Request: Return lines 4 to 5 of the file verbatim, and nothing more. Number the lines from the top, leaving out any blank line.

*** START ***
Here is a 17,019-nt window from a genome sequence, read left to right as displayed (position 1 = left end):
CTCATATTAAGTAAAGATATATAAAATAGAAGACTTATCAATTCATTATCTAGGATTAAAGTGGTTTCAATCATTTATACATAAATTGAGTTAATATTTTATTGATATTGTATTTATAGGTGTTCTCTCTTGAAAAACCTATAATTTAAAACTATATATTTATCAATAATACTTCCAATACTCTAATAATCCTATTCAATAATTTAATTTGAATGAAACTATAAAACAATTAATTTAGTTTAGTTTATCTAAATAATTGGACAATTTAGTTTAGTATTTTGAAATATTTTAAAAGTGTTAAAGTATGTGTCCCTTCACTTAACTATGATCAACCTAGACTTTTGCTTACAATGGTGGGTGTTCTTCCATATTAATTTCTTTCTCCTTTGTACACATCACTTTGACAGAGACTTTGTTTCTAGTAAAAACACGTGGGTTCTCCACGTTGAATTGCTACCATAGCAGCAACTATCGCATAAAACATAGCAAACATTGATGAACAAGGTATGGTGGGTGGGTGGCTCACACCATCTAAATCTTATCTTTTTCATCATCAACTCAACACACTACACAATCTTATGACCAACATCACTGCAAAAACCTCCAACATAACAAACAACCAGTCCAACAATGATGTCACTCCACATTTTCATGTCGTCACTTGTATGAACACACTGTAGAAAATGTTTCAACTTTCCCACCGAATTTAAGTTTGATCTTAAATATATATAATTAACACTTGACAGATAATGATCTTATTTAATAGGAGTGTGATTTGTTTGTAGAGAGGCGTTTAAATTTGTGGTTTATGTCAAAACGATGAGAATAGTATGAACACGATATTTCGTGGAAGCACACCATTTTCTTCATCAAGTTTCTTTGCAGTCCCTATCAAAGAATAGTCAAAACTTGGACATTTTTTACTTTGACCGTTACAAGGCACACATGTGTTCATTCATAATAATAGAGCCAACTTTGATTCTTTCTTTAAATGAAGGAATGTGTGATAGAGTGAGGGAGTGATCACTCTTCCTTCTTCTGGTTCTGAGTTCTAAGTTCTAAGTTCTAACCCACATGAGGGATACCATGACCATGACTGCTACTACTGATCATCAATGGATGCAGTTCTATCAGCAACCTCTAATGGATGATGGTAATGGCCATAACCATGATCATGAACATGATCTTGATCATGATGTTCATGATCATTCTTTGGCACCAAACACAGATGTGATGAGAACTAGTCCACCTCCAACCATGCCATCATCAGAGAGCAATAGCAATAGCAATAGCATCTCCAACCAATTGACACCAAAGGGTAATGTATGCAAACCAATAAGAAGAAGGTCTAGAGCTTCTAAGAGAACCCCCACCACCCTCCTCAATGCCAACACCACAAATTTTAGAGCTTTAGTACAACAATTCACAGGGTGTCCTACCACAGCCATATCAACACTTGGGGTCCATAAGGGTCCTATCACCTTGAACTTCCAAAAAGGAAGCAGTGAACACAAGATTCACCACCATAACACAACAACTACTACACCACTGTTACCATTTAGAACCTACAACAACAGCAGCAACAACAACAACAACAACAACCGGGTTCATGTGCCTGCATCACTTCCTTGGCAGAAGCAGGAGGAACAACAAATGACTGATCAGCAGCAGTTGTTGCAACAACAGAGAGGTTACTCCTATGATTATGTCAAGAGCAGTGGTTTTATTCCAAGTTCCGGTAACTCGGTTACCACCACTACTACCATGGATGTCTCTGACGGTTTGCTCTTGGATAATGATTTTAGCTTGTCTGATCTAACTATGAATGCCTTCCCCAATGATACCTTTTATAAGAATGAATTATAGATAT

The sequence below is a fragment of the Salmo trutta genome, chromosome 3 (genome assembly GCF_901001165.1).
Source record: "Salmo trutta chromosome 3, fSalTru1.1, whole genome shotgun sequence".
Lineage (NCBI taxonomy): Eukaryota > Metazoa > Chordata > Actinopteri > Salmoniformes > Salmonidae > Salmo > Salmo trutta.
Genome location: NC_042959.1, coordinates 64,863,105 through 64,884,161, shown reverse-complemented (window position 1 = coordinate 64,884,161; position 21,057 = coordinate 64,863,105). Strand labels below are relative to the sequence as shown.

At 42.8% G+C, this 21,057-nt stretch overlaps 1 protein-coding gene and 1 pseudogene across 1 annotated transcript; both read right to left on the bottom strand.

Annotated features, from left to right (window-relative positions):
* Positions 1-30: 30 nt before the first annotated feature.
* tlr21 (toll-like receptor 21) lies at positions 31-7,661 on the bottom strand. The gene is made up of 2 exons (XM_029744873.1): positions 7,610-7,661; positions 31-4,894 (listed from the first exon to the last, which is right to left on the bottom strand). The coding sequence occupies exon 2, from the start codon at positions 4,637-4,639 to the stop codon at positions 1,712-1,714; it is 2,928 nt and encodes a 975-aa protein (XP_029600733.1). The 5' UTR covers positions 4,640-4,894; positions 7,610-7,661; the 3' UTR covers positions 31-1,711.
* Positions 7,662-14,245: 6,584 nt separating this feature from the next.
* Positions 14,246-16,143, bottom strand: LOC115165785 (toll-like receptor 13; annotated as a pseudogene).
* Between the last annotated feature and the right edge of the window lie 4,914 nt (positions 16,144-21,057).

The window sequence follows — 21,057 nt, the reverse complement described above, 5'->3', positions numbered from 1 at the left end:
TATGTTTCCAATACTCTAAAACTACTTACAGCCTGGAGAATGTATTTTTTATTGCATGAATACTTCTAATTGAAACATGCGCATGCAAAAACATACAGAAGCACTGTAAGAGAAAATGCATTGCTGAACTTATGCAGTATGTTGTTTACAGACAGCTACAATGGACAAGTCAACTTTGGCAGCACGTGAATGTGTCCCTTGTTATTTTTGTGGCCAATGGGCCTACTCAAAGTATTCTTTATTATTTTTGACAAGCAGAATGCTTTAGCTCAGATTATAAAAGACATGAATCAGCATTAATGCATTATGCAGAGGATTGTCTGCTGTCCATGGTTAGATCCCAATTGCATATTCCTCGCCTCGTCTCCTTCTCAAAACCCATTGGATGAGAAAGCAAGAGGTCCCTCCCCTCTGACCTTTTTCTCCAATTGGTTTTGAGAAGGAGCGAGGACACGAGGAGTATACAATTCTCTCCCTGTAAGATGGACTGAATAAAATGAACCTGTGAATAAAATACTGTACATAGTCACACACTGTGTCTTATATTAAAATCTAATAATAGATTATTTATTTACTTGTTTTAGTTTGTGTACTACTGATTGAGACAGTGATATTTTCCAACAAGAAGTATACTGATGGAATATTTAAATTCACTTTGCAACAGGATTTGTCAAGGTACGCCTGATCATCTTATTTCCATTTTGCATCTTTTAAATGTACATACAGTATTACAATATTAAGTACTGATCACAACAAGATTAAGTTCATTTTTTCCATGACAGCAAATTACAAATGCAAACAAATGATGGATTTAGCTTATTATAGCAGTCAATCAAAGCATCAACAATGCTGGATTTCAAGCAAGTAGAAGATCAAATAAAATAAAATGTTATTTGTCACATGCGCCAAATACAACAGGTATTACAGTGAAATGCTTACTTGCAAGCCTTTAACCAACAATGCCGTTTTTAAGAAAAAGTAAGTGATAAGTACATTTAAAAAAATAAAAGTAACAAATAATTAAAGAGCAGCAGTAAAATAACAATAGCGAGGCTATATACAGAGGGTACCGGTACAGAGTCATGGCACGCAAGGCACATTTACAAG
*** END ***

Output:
Source record: "Salmo trutta chromosome 3, fSalTru1.1, whole genome shotgun sequence".
Lineage (NCBI taxonomy): Eukaryota > Metazoa > Chordata > Actinopteri > Salmoniformes > Salmonidae > Salmo > Salmo trutta.